All of these issues turn on ever-rising health care costs. And they make clear that we need reform that puts consumers in the drivers seat and leverages health care decisions to help contain health care costs. Instead of paying hospitals when individuals don’t have insurance or not reimbursing doctors at a rate that covers the cost of care, Massachusetts must focus on reforms that promote market choice and competition. That’s the only way to control the cost of providing coverage for employers and affordable, quality coverage for employees.

    For more on how Massachusetts has struggled to aid its small business community during health reform, and suggestions to fix it see Joshua Archambault Massachusetts Health Care Reform Has Left Small Business Behind: A Warning to the States.

    Cross-posted at the Pioneer Institute Blog.

    Posted in Obamacare [slideshow_deploy]

    3 Responses to Guest Blogger: Are Feds Giving a Safety Net to Massachusetts's Hospitals?

    1. Pingback: Guest Blogger: Are Feds Giving a Safety Net to Massachusetts’s Hospitals? | BIG Propaganda

    2. Dennis Keefe, Cambri says:

      In the words of Ronald Reagan: "There you go again."

      Several years ago, when the economy was actually in far greater shape, I had to push back against the conservative think tanks that opined the public support we receive was somehow unwarranted, unfair and unnecessary. I thought we had actually put the matter to bed but here it is again, like Lazarus rising, and in yet another election-year cycle.

      Let me first reiterate a couple of points and then bring you up to date about developments at Cambridge Health Alliance.

      You begin your piece by saying we are "turning to the feds" for a bailout to close our budget gaps. That simply isn't true. We simply want and expect to be paid for providing important services for people who desperately need health care and have no place to turn.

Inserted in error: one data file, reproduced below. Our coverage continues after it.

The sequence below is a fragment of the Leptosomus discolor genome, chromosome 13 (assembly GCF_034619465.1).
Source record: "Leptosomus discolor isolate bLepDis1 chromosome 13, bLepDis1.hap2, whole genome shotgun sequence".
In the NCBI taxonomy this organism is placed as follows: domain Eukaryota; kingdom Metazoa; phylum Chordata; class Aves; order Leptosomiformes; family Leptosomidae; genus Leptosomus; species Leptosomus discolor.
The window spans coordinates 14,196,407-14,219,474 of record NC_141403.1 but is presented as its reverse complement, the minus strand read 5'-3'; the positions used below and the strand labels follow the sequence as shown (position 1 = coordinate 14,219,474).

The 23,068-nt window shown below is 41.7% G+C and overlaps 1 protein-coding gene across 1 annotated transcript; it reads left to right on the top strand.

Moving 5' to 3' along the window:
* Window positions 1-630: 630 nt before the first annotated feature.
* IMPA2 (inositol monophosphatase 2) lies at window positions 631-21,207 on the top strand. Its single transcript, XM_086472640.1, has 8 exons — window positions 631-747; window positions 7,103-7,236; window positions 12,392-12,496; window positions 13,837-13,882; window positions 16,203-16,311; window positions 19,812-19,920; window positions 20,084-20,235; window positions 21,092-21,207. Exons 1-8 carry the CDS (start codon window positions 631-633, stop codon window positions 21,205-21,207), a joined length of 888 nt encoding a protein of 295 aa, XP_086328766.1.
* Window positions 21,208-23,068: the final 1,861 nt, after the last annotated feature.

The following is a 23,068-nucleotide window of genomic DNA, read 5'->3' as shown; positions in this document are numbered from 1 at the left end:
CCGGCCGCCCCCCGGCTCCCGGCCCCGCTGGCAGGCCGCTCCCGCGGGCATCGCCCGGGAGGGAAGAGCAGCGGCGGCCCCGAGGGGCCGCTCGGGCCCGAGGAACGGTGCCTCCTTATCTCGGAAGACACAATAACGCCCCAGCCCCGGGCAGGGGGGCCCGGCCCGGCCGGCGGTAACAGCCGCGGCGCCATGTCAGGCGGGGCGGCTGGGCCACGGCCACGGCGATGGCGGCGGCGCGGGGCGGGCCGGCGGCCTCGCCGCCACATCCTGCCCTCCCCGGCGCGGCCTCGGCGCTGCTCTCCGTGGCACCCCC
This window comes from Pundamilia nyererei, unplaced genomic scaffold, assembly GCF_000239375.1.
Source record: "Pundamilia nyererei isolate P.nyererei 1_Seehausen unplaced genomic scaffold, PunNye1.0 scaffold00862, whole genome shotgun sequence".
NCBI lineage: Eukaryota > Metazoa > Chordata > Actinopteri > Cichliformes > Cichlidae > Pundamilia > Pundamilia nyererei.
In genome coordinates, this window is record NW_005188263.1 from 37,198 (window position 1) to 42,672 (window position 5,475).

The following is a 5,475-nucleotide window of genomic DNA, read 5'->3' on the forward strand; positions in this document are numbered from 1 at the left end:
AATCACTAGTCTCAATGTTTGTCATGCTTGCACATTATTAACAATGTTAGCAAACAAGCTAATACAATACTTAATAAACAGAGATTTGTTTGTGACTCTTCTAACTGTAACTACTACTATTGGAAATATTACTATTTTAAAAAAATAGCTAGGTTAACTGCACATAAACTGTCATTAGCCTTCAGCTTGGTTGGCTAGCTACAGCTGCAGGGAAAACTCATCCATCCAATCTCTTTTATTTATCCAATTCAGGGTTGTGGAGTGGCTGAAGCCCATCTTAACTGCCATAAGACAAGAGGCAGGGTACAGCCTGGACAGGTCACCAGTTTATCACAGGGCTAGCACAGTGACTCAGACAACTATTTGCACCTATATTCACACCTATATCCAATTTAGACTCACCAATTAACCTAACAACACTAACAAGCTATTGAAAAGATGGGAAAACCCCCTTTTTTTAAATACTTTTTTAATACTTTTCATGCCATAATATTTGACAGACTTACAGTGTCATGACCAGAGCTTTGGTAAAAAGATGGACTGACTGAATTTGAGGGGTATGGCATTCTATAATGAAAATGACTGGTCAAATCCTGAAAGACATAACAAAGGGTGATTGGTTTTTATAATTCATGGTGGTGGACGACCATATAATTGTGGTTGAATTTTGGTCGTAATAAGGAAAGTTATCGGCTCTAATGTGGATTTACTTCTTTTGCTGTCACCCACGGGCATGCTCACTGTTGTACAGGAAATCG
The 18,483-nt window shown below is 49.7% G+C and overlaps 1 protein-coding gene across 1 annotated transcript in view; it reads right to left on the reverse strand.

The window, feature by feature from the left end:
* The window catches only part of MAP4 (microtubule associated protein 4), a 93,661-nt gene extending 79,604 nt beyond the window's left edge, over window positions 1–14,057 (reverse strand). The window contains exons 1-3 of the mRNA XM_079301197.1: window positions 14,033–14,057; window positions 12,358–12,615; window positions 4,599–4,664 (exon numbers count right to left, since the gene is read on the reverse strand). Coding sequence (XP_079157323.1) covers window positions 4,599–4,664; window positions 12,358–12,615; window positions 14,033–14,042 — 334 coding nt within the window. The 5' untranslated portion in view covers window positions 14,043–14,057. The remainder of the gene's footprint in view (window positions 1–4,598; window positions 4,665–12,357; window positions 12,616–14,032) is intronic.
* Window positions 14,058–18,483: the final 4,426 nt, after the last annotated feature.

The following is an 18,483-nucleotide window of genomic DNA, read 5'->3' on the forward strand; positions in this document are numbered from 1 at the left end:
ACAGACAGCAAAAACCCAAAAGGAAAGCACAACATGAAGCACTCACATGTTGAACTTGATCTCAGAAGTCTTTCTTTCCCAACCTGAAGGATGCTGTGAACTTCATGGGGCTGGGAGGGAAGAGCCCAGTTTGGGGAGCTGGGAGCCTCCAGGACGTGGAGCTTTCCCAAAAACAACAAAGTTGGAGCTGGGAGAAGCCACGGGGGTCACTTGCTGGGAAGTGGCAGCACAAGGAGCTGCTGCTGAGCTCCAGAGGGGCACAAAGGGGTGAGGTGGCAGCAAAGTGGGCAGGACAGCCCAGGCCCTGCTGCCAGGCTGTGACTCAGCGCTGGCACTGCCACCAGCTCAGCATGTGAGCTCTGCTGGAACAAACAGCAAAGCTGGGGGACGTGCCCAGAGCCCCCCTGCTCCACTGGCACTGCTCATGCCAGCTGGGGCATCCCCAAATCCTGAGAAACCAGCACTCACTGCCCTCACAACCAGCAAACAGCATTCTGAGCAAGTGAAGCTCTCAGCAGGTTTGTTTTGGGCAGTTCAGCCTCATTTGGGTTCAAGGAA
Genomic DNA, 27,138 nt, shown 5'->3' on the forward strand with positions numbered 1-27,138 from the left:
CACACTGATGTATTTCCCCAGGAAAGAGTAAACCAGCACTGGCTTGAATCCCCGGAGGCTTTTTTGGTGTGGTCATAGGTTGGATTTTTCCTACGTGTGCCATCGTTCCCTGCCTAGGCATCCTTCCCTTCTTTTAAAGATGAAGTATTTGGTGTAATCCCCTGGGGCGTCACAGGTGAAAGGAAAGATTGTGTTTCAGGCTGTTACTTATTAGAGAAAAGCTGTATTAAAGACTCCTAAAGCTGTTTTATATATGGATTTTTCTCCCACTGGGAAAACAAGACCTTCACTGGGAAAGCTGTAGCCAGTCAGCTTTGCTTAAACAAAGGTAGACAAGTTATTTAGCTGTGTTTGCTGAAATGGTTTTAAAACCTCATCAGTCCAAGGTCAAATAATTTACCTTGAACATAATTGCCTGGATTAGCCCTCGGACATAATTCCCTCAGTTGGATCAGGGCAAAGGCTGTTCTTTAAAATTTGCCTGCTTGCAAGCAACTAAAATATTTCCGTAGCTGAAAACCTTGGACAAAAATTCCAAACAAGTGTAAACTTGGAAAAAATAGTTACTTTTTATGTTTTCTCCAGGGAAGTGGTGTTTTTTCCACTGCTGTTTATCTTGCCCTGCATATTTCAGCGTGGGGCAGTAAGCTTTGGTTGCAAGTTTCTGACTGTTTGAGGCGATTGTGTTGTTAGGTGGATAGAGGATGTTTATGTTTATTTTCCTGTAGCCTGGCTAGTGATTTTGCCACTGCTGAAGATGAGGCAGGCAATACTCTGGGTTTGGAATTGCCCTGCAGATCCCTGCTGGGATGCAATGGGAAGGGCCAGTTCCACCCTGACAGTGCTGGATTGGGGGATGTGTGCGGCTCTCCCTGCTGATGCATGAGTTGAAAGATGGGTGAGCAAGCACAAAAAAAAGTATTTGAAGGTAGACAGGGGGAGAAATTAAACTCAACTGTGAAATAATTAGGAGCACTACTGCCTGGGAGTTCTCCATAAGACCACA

Cambridge Health Alliance, in fact, provides 30 times the health care to the uninsured compared to the community hospital average and at least 10 times the health care to Medicaid/Commonwealth Care patients compared to the community hospital average. As you noted, these government programs – whether it be Medicaid or the uninsured – typically pay providers far below the costs of health care. That is why both the state and federal governments have designations for disproportionate share hospitals – those hospitals with a high public payer mix – to provide needed financial support in recognition that government programs often do not cover the full health care costs for their beneficiaries.

      It's simple math; the greater the amount of care an organization provides to populations served by these programs, the greater the financial shortfall, and the greater concomitant need for additional revenue support. For our health care system, low-income public programs represent greater than 50 percent of what we do, while for some area hospitals it's as low as five percent. Health reform was aimed at changing the formulas around this government payer formula and it has succeeded somewhat. But our population of uninsured and underinsured remains quite high while the amount we receive from government payers is declining more precipitously.